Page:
For the first time in more than a year, eBay has not seen any significant revenue growth from its auctions. That has left PayPal, which continues to grow at a healthy rate, as the flagship revenue stream for the once-leading online auction site, according to its most recent earnings reports released today.
As online retailers like Amazon.com and others have emerged as the dominant force in online marketplaces, auctions have begun to lose some steam. Amazon passed eBay for the first time in raw traffic numbers in 2009, and it hasn’t looked back since. eBay — one of the original online auction and e-commerce sites — has since shifted its focus to its online payment system PayPal with a lot of success. Its revenue from PayPal was up 23 percent this year to $798 million compared to the same quarter last year, when it pulled in $650 million.
Meanwhile, eBay’s auction activities have slowed to a crawl. Revenue from its auction site — which charges a fee to let users post things they’d like to sell — was up a paltry 3 percent when compared to the same quarter last year, from $1.182 billion to $1.186 billion.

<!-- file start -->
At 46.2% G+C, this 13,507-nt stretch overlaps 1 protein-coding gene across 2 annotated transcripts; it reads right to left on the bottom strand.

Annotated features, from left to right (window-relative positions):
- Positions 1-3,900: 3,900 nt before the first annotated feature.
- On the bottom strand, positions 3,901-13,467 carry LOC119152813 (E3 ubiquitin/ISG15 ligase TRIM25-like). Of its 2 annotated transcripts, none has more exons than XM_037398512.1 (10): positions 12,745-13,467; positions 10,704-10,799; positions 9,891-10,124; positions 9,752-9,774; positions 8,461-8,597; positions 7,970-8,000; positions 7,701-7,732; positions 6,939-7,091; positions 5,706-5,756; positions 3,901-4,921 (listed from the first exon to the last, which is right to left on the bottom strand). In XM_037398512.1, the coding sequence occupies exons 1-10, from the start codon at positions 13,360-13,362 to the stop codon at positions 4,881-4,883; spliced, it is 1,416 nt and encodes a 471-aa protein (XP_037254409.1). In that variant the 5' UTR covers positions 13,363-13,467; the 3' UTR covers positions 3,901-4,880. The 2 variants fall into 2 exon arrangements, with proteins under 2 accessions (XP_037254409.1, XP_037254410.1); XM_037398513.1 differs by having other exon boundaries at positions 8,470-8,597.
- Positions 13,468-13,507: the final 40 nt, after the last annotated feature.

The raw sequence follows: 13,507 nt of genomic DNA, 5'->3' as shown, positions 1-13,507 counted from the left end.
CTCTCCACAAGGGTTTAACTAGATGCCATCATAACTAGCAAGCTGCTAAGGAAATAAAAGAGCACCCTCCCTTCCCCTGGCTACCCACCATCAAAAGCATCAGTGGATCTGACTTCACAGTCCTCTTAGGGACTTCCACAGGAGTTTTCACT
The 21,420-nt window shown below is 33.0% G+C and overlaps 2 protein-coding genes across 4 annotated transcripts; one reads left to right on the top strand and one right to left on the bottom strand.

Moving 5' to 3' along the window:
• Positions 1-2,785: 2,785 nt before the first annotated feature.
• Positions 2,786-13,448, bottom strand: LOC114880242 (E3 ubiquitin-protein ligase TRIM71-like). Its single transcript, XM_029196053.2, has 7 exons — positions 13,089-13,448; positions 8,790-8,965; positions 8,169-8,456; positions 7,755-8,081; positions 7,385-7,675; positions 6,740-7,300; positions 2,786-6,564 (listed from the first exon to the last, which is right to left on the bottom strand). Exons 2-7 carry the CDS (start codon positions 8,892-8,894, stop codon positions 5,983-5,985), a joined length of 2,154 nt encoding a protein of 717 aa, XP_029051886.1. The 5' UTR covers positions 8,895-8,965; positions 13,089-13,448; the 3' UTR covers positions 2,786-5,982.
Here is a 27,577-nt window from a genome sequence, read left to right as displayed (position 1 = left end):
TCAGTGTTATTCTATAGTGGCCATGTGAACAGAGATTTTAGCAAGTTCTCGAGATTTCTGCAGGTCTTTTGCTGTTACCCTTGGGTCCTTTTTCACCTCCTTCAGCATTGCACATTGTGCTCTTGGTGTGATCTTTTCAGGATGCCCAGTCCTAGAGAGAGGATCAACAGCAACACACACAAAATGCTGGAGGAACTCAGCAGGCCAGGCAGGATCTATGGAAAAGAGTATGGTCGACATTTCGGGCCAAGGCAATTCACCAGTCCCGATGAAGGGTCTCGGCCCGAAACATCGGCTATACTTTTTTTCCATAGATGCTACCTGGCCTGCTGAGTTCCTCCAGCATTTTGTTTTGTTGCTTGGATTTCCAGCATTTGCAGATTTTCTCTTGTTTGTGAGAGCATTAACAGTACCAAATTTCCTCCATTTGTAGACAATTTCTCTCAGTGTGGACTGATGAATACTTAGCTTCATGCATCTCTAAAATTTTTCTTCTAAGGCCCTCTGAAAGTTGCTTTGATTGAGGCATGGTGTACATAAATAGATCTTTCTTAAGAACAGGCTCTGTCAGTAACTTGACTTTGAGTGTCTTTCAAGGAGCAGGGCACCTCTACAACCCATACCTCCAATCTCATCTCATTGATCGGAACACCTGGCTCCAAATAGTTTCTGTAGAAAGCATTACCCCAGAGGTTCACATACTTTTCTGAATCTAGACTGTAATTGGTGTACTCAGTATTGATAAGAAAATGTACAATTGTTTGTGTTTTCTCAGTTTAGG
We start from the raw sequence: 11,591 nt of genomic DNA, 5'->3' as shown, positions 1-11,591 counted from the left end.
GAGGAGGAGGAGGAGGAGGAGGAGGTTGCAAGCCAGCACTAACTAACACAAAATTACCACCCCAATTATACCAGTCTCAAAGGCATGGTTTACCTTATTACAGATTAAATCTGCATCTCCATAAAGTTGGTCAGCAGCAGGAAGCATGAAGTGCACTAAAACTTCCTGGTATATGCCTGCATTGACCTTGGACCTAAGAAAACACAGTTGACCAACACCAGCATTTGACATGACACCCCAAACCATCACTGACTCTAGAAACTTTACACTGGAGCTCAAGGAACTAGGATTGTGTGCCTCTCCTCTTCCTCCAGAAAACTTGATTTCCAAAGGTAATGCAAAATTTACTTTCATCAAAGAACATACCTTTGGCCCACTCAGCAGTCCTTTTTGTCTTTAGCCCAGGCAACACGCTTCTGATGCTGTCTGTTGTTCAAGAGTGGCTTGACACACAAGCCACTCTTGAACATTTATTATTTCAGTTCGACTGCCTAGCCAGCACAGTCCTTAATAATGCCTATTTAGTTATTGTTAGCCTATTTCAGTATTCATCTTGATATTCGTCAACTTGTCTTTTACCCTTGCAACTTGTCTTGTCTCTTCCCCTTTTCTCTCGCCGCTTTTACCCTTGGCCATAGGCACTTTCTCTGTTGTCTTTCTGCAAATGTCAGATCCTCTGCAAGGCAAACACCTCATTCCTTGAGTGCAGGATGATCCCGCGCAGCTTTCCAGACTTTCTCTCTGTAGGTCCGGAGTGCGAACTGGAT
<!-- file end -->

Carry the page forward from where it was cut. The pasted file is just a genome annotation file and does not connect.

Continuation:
The turnaround in eBay’s strategy began when John Donahoe took the reigns in 2008. eBay decided to shift its focus to PayPal and to model Amazon’s online marketplace model with eBay’s “buy it now” option for most of its auctions.
The result? eBay’s net income was up 23 percent this year to about $432 million when compared to about $350 million in the same quarter last year, and its revenue has grown steadily for the past several quarters. It’s no surprise that eBay’s most recent income growth is directly in line with its PayPal operations.
Investors were pretty satisfied with the results. Shares of eBay were up 6.9 percent to $27.42 in extended trading today.
eBay has written off Voice-over-Internet communications provider Skype as a part of its assets — but that communications arm still brought in around $170 million in this same quarter last year. Skype filed for an IPO in August this year. That filing came after eBay finalized the sale of 70 percent of the company in November 2009 to an investment consortium led by Silver Lake Partners.